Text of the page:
Then the Schumann cycle: among my dozen desert island discs. I was enraptured by them very early – say my late teens, as a result of one of the rather few rich and happy experiences at secondary school. Both my German masters for the compressed courses in the sixth and upper sixth forms loved music and used songs to embed the sounds of the language in our heads. Though I didn’t hear these particular songs at college the passion I’d developed for both German Romantic poetry and Lieder, led to a lot of eager exploration in my university years, where I continued with German (though without a lecturer with much interest in music). So I encountered poems by all the main poets, including Rückert and Chamisso (the poet of the Schumann cycle), and of course, Goethe and Schiller, Hölderlin, Tieck and Novalis, Uhland, Eichendorf, Müller (of Die schöne Müllerin and Die Winterreise), the two who collected the folk song collection, Des Knaben Wunderhorn (Arnim and Brentano), Möricke, Heine, and Geibel (of the second Brahms song).
I remember it struck me then that Germany had far more poets of the Romantic era that one knew about, than Britain, though I surmised there might be some difference in intellectual and literary quality at the less remarkable end of the German school.
Here endeth lesson in German Romantic poetry.
Schumann’s cycle has been subject to strange, perverse comments (hardly to be called ‘criticism’): a male purporting to write from the female perspective has to be either dishonest or sentimental since the feminine psyche hardly warrants serious study, or something of that kind… Such can be the charges against both poet and composer. In other words, only a female can hope to have the slightest understanding of the emotions depicted in poems about a woman’s life and love. I’ve always considered that nonsense; though I confess I’d have trouble hearing a male sing them (there are some or record).
So of the eight songs in the cycle, Maaike Christie-Beekman managed six. ‘Seit ich ihn gesehen’ quickly had me feeling quite weepy: the combination of the sentiments in the song and sudden impact of hearing the hushed sincerity that this gifted singer brought to it, and to the later ones. The sort of emotion that Janet Baker creates, not over-precisely articulated, merely expressing with genuine sensitivity and emotion what the words are saying.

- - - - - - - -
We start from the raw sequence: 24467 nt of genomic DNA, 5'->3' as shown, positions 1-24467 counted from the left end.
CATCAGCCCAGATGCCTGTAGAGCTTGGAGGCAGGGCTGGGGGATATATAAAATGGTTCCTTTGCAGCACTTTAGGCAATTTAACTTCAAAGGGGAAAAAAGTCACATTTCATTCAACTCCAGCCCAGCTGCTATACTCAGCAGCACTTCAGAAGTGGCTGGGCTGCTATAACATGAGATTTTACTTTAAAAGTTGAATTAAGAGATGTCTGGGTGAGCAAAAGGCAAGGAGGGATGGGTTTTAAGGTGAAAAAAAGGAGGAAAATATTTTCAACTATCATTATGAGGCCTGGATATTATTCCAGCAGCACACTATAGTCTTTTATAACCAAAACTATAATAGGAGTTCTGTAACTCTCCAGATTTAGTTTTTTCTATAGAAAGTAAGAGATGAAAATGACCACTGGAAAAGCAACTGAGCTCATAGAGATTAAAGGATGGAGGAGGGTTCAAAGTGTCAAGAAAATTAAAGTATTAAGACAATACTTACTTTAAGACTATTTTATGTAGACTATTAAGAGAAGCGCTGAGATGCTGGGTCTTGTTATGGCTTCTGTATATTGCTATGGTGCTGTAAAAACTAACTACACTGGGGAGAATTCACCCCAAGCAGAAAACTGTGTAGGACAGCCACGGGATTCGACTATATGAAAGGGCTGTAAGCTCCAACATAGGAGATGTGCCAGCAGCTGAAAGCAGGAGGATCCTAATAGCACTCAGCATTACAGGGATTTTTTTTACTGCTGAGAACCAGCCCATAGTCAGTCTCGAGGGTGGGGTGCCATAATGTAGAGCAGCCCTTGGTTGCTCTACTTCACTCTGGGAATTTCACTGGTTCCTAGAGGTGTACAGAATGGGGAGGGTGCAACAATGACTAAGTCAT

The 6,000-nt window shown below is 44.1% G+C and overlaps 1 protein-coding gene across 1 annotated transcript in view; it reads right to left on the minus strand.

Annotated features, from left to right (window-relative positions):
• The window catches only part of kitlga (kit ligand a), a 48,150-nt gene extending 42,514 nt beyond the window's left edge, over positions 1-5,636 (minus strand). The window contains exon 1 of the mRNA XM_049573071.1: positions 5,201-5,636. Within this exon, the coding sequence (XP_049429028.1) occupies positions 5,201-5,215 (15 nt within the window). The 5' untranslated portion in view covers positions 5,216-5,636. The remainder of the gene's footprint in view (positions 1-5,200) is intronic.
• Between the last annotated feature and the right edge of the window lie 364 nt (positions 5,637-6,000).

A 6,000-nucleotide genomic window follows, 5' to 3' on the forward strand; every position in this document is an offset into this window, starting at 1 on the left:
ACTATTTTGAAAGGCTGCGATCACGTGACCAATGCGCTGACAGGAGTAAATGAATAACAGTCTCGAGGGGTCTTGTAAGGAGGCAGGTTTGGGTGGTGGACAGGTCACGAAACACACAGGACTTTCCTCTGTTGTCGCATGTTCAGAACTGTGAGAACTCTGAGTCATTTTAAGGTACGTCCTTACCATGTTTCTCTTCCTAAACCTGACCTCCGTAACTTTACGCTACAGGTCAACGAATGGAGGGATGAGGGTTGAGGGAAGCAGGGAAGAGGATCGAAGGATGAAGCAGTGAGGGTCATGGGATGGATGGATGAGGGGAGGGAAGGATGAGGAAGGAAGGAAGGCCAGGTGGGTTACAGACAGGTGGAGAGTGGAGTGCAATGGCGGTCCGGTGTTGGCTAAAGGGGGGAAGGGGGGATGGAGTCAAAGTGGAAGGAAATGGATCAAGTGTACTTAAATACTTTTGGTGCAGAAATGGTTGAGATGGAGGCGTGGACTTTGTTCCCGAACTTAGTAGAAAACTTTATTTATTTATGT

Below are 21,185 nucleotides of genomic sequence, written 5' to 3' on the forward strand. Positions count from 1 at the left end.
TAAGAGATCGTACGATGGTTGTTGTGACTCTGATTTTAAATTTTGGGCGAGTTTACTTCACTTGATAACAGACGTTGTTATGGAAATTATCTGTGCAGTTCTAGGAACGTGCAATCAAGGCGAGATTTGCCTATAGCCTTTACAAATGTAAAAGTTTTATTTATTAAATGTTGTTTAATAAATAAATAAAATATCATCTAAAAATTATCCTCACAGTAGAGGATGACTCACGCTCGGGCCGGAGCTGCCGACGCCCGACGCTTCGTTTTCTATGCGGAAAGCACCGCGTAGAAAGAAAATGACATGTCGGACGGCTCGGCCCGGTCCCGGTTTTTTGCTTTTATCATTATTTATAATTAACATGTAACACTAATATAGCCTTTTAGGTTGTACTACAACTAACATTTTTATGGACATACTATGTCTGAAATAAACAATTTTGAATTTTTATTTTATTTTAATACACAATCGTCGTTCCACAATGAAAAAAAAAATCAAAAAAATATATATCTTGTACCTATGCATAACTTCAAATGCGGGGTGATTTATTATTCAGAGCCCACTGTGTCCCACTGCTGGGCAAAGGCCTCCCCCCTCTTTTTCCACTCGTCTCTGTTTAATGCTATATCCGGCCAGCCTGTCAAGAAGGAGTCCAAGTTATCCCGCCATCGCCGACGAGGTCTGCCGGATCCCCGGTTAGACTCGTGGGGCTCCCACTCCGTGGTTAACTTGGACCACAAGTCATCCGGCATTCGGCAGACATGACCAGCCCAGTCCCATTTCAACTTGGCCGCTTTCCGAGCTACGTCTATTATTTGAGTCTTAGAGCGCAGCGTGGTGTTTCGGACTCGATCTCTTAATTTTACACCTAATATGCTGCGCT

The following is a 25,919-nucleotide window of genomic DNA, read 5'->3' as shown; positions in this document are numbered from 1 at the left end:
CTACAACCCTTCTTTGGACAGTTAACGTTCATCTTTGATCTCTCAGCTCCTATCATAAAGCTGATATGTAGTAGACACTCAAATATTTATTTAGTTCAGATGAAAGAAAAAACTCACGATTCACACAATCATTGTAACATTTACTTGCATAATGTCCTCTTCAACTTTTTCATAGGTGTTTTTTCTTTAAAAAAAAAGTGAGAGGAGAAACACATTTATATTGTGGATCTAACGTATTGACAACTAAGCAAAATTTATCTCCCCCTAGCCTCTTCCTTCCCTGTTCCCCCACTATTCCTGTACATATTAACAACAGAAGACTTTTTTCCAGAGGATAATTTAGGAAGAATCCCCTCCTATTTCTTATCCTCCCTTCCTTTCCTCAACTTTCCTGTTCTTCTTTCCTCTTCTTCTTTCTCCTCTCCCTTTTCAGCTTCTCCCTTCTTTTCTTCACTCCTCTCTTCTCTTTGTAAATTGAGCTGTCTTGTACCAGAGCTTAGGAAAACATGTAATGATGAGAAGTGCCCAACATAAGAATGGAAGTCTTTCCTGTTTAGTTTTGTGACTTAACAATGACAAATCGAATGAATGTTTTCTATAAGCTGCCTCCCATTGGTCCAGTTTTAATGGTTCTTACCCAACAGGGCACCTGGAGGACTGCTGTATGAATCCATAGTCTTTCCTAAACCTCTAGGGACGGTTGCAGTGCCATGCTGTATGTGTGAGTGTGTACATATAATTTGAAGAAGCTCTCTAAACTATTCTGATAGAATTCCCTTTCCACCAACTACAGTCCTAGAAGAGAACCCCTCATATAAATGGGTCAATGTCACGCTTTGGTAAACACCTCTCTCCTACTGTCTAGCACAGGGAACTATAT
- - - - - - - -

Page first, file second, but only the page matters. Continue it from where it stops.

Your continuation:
‘Er, der Herrlichste von allen’ more open and confident, even ardent, and again the fact that she was guarding her voice enhanced the otherness of the song. A jumpy, hesitant feeling came with ‘Ich kann’s nicht fassen’: her disbelief that he can really love her so!
And then the one that took root first for me, and probably others: ‘Du Ring am meinem Finger’ where she’s married, and there’s a trace of disbelief amid her ecstasy and wonderment. And all these emotions seemed so genuinely present in her voice.
‘Helft mir, ihr Schwestern’ describes the preparations for the wedding, excitement, trepidation, over rolling piano chards. And as with so many Schumann songs there’s an enchanting postlude, a sort of commentary by the piano on what the singer is really trying to say!
‘Süsser Freund’, with its confusion between her beloved’s face and that of a hoped-for baby; the sort of song that would probably have seemed quite beyond the pale in 19th century Britain!.
And there she stopped, clearly aware of the greater demands of intensity demanded from the next two songs, particularly ‘An meinem Herzen, an meiner Brust’, describing the ecstasy at her first baby, and the heart-wrenching last song describing her grief at her husband’s death. There’s much in the last three poems, at least, that probably struck stiff-upper lip English readers and critics as excessively mawkish and sentimental. I simply think they’re moving and beautiful poems and their settings incomparable.
Perhaps it was as well to go out on a happier note. Even abbreviated, it was a wonderful little recital, and I long for the whole thing from Christie-Beekman. And the Wolf and lots more….